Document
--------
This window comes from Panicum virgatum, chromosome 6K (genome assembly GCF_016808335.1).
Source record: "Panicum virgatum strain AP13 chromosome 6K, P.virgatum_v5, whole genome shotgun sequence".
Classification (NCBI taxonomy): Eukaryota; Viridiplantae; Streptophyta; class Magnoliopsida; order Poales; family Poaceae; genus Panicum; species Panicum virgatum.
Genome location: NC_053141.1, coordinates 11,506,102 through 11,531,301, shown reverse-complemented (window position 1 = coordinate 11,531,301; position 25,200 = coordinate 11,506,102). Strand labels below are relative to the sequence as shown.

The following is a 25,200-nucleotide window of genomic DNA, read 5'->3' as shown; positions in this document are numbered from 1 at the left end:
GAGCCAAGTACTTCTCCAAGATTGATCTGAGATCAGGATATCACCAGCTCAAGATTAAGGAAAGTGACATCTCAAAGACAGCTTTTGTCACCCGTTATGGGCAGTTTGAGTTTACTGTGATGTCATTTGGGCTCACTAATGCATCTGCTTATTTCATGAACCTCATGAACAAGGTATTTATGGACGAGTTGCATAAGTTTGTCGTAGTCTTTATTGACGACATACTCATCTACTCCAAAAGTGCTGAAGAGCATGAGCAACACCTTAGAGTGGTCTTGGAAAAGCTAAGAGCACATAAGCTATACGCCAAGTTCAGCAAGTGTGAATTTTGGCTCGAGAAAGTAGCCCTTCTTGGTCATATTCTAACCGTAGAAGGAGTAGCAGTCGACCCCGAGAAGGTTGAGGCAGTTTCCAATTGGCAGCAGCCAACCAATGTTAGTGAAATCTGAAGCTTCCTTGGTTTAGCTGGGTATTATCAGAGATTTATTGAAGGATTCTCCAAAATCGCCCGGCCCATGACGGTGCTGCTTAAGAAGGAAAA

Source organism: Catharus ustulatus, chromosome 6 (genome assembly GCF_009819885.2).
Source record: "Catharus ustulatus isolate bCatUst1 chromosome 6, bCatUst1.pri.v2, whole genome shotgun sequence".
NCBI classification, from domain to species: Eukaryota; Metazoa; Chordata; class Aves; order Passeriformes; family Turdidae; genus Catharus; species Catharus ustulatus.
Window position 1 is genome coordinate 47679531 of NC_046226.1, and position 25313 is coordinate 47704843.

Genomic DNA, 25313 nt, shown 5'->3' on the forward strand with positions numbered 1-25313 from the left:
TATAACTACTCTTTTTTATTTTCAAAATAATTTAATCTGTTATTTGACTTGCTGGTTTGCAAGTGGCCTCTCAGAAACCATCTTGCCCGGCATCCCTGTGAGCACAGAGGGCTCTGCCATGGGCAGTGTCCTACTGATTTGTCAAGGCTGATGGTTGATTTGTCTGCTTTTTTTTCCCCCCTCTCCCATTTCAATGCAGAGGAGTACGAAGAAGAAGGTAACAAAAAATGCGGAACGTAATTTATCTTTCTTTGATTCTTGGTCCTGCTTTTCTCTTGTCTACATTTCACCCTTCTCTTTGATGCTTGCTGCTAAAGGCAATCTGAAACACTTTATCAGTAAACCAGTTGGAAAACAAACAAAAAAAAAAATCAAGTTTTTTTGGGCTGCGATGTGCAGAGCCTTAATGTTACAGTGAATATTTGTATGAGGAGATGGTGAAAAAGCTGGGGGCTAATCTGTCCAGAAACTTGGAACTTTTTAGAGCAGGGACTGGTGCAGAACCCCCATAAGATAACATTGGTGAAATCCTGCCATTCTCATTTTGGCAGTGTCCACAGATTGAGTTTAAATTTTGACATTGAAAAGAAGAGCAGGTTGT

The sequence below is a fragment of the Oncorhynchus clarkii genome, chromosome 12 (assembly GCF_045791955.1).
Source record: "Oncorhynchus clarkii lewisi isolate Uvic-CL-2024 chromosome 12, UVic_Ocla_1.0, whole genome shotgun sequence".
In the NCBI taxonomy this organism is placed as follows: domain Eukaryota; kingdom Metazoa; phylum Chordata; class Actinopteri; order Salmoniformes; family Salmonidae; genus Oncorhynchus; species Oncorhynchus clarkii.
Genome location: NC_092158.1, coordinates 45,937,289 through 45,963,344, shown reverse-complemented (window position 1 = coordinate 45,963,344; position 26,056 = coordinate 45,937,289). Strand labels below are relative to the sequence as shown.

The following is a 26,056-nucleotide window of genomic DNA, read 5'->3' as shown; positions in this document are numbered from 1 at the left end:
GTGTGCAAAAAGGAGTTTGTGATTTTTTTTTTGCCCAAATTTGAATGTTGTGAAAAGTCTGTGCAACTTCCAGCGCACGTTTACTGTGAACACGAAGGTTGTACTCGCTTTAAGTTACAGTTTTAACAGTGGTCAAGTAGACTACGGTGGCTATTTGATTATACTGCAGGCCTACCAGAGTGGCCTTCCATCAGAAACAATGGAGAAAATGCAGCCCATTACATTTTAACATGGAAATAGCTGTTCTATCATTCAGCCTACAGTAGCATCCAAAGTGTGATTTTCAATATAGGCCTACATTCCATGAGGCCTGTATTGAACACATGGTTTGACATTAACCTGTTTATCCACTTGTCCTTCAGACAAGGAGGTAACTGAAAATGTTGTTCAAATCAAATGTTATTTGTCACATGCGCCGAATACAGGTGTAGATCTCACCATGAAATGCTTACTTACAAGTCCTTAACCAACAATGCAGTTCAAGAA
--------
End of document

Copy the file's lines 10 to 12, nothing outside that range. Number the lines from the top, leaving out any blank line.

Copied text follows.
Window position 1 is genome coordinate 47679531 of NC_046226.1, and position 25313 is coordinate 47704843.

Genomic DNA, 25313 nt, shown 5'->3' on the forward strand with positions numbered 1-25313 from the left:
TATAACTACTCTTTTTTATTTTCAAAATAATTTAATCTGTTATTTGACTTGCTGGTTTGCAAGTGGCCTCTCAGAAACCATCTTGCCCGGCATCCCTGTGAGCACAGAGGGCTCTGCCATGGGCAGTGTCCTACTGATTTGTCAAGGCTGATGGTTGATTTGTCTGCTTTTTTTTCCCCCCTCTCCCATTTCAATGCAGAGGAGTACGAAGAAGAAGGTAACAAAAAATGCGGAACGTAATTTATCTTTCTTTGATTCTTGGTCCTGCTTTTCTCTTGTCTACATTTCACCCTTCTCTTTGATGCTTGCTGCTAAAGGCAATCTGAAACACTTTATCAGTAAACCAGTTGGAAAACAAACAAAAAAAAAAATCAAGTTTTTTTGGGCTGCGATGTGCAGAGCCTTAATGTTACAGTGAATATTTGTATGAGGAGATGGTGAAAAAGCTGGGGGCTAATCTGTCCAGAAACTTGGAACTTTTTAGAGCAGGGACTGGTGCAGAACCCCCATAAGATAACATTGGTGAAATCCTGCCATTCTCATTTTGGCAGTGTCCACAGATTGAGTTTAAATTTTGACATTGAAAAGAAGAGCAGGTTGT